Afghanistan has suffered its deadliest day for the country's media since the US-led defeat of the Taliban in 2001.
Nine journalists have died after a suicide bomber appeared to target first responders that had converged on a Kabul site where another Islamic State terrorist had earlier set off another bomb killing innocent civilians.
According to interior ministry spokesman Najib Danesh, the second bomber presented a press card to police before joining a large group of photographers, cameramen and reporters covering the first blast, and detonated, killing seven journalists instantly before two others were unable to be saved after sustaining horrific injuries.
Afghan Journalists Safety Committee (AJSC) said eight of the journalists were from local agencies. Two reporters were working for Mashal TV, a cameraman and a reporter were there for 1TV, there were three reporters from Radio Azadi, and one journalist from Tolo News.
In a separate attack, also on Monday, BBC reporter Ahmad Shah, 29, was shot dead in an attack in the eastern Afghan province of Khost.
Also in Kandahar, where NATO-led forces operate a major air base, 11 children were killed and 16 wounded when a suicide bomber drove his explosive-laden van into a foreign-force convoy, police also said.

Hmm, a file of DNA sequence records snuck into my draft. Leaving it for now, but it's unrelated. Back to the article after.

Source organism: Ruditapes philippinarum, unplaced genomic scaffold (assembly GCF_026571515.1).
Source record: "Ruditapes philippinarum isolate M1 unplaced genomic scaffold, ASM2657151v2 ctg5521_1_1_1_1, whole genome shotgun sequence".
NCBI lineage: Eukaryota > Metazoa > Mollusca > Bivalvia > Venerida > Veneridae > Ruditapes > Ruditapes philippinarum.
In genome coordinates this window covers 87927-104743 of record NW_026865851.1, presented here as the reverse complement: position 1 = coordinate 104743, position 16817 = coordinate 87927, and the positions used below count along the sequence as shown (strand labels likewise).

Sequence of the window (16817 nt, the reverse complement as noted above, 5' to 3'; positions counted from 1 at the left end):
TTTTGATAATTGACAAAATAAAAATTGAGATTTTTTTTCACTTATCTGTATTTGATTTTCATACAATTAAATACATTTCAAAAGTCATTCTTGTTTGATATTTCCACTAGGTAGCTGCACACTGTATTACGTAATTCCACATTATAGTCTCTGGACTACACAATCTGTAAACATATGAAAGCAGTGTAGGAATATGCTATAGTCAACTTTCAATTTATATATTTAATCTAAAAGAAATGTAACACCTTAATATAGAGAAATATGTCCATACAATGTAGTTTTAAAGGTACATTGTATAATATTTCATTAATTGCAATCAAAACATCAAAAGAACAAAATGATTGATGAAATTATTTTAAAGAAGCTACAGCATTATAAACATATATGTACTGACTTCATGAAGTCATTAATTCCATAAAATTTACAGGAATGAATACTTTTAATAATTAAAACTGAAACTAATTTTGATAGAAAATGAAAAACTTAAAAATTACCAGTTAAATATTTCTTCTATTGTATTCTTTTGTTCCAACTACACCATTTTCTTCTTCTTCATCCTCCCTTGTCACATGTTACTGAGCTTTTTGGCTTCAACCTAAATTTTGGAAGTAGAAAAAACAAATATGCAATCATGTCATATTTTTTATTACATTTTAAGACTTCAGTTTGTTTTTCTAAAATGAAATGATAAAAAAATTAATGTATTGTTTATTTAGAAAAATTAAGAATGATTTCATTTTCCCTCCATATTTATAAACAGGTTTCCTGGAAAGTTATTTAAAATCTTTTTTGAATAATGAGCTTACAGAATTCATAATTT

Afghanistan, unsurprisingly, is one of the most dangerous countries on earth for journalists. Last year, 20 media professionals lost their lives, and just last week an unidentified gunman shot a reporter in Kandahar.
The AJSC puts the total count at 80 since 2001.
The Taliban, in particular, has made no secret of the fact it sees the media as an enemy.
What witnesses saw during the explosions
Witnesses of Monday’s twin bombings described bodies and body parts being “thrown about on the street and the pavement”.
Taxi driver Jawed Ghulam Sakhi (28), said, “When the explosion happened, everywhere was covered with dust and fire, it was such a horrific scene.”
“I saw journalists covered with blood, this time they targeted the media.”
Masouda, a young woman whose husband was wounded in the attack, pleaded with the government to do more.
“I don’t know who is responsible for all these attacks, every day we lose our loved ones and no one in this government is taking responsibility for the killing of these innocent people,” she said.
Defiant journalists continued reporting in the midst of the tragedy.
The New York Times shone a light on one “shaken television reporter” who stood in front of the camera of another colleague to continue with live updates after his own cameraman Shah Marai had been blown up next to him.
The photographers that survived lowered their cameras to shovel dirt on the father of six’s grave.